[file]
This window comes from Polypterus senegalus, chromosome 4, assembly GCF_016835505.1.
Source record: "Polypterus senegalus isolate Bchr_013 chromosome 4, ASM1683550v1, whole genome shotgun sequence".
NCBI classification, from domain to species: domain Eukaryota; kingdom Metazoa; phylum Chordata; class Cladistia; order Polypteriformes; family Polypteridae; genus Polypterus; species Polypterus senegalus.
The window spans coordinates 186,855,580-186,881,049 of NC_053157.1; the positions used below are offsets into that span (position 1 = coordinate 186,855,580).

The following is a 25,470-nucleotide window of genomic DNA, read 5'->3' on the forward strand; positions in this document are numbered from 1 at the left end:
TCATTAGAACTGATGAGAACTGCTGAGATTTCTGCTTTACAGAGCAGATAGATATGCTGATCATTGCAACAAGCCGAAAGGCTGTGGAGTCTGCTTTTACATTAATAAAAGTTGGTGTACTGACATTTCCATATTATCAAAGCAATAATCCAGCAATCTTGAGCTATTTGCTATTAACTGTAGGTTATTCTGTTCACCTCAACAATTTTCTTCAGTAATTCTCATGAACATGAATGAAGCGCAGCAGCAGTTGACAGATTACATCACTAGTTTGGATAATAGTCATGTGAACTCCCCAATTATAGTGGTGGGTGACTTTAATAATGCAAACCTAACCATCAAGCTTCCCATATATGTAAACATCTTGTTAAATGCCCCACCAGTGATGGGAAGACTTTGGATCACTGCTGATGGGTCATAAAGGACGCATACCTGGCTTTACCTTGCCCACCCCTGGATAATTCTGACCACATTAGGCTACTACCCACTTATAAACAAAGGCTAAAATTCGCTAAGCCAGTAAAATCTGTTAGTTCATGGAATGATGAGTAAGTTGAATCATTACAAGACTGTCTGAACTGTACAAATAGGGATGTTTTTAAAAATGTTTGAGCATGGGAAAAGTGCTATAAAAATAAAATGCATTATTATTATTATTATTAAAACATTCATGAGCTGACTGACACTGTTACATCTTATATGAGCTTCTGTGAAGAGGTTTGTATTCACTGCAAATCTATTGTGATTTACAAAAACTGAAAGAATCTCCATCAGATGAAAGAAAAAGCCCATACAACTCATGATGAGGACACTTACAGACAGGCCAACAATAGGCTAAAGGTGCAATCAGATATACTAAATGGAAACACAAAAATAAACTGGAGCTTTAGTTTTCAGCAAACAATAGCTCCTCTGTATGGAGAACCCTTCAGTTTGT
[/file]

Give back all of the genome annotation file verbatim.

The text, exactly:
This window comes from Polypterus senegalus, chromosome 4, assembly GCF_016835505.1.
Source record: "Polypterus senegalus isolate Bchr_013 chromosome 4, ASM1683550v1, whole genome shotgun sequence".
NCBI classification, from domain to species: domain Eukaryota; kingdom Metazoa; phylum Chordata; class Cladistia; order Polypteriformes; family Polypteridae; genus Polypterus; species Polypterus senegalus.
The window spans coordinates 186,855,580-186,881,049 of NC_053157.1; the positions used below are offsets into that span (position 1 = coordinate 186,855,580).

The following is a 25,470-nucleotide window of genomic DNA, read 5'->3' on the forward strand; positions in this document are numbered from 1 at the left end:
TCATTAGAACTGATGAGAACTGCTGAGATTTCTGCTTTACAGAGCAGATAGATATGCTGATCATTGCAACAAGCCGAAAGGCTGTGGAGTCTGCTTTTACATTAATAAAAGTTGGTGTACTGACATTTCCATATTATCAAAGCAATAATCCAGCAATCTTGAGCTATTTGCTATTAACTGTAGGTTATTCTGTTCACCTCAACAATTTTCTTCAGTAATTCTCATGAACATGAATGAAGCGCAGCAGCAGTTGACAGATTACATCACTAGTTTGGATAATAGTCATGTGAACTCCCCAATTATAGTGGTGGGTGACTTTAATAATGCAAACCTAACCATCAAGCTTCCCATATATGTAAACATCTTGTTAAATGCCCCACCAGTGATGGGAAGACTTTGGATCACTGCTGATGGGTCATAAAGGACGCATACCTGGCTTTACCTTGCCCACCCCTGGATAATTCTGACCACATTAGGCTACTACCCACTTATAAACAAAGGCTAAAATTCGCTAAGCCAGTAAAATCTGTTAGTTCATGGAATGATGAGTAAGTTGAATCATTACAAGACTGTCTGAACTGTACAAATAGGGATGTTTTTAAAAATGTTTGAGCATGGGAAAAGTGCTATAAAAATAAAATGCATTATTATTATTATTATTAAAACATTCATGAGCTGACTGACACTGTTACATCTTATATGAGCTTCTGTGAAGAGGTTTGTATTCACTGCAAATCTATTGTGATTTACAAAAACTGAAAGAATCTCCATCAGATGAAAGAAAAAGCCCATACAACTCATGATGAGGACACTTACAGACAGGCCAACAATAGGCTAAAGGTGCAATCAGATATACTAAATGGAAACACAAAAATAAACTGGAGCTTTAGTTTTCAGCAAACAATAGCTCCTCTGTATGGAGAACCCTTCAGTTTGT